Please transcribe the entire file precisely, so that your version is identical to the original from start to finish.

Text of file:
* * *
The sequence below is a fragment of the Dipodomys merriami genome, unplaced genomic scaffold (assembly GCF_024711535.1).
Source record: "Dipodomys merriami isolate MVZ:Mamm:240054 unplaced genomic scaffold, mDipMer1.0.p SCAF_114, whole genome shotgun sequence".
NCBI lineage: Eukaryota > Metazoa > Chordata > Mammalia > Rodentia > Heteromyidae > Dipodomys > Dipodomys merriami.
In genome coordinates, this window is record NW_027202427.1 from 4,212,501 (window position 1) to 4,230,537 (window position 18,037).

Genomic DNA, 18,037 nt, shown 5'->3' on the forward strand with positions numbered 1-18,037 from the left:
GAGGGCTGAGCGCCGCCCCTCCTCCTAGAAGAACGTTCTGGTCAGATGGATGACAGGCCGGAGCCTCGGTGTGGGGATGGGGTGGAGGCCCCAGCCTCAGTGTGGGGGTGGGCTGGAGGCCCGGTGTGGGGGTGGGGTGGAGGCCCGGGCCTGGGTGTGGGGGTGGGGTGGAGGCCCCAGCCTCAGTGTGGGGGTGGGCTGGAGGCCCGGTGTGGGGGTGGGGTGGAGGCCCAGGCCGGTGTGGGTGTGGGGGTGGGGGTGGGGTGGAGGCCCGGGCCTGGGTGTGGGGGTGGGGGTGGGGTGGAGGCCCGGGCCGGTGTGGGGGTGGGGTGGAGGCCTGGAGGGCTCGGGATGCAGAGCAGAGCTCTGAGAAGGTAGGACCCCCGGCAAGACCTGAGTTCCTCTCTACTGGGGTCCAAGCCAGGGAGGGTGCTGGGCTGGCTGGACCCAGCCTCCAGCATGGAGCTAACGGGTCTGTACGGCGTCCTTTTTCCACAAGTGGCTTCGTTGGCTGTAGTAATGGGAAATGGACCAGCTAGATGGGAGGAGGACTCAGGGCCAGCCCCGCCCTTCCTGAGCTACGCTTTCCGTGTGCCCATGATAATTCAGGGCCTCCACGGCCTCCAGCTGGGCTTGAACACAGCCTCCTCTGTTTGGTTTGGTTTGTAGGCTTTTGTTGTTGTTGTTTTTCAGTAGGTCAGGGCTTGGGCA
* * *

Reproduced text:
The sequence below is a fragment of the Dipodomys merriami genome, unplaced genomic scaffold (assembly GCF_024711535.1).
Source record: "Dipodomys merriami isolate MVZ:Mamm:240054 unplaced genomic scaffold, mDipMer1.0.p SCAF_114, whole genome shotgun sequence".
NCBI lineage: Eukaryota > Metazoa > Chordata > Mammalia > Rodentia > Heteromyidae > Dipodomys > Dipodomys merriami.
In genome coordinates, this window is record NW_027202427.1 from 4,212,501 (window position 1) to 4,230,537 (window position 18,037).

Genomic DNA, 18,037 nt, shown 5'->3' on the forward strand with positions numbered 1-18,037 from the left:
GAGGGCTGAGCGCCGCCCCTCCTCCTAGAAGAACGTTCTGGTCAGATGGATGACAGGCCGGAGCCTCGGTGTGGGGATGGGGTGGAGGCCCCAGCCTCAGTGTGGGGGTGGGCTGGAGGCCCGGTGTGGGGGTGGGGTGGAGGCCCGGGCCTGGGTGTGGGGGTGGGGTGGAGGCCCCAGCCTCAGTGTGGGGGTGGGCTGGAGGCCCGGTGTGGGGGTGGGGTGGAGGCCCAGGCCGGTGTGGGTGTGGGGGTGGGGGTGGGGTGGAGGCCCGGGCCTGGGTGTGGGGGTGGGGGTGGGGTGGAGGCCCGGGCCGGTGTGGGGGTGGGGTGGAGGCCTGGAGGGCTCGGGATGCAGAGCAGAGCTCTGAGAAGGTAGGACCCCCGGCAAGACCTGAGTTCCTCTCTACTGGGGTCCAAGCCAGGGAGGGTGCTGGGCTGGCTGGACCCAGCCTCCAGCATGGAGCTAACGGGTCTGTACGGCGTCCTTTTTCCACAAGTGGCTTCGTTGGCTGTAGTAATGGGAAATGGACCAGCTAGATGGGAGGAGGACTCAGGGCCAGCCCCGCCCTTCCTGAGCTACGCTTTCCGTGTGCCCATGATAATTCAGGGCCTCCACGGCCTCCAGCTGGGCTTGAACACAGCCTCCTCTGTTTGGTTTGGTTTGTAGGCTTTTGTTGTTGTTGTTTTTCAGTAGGTCAGGGCTTGGGCA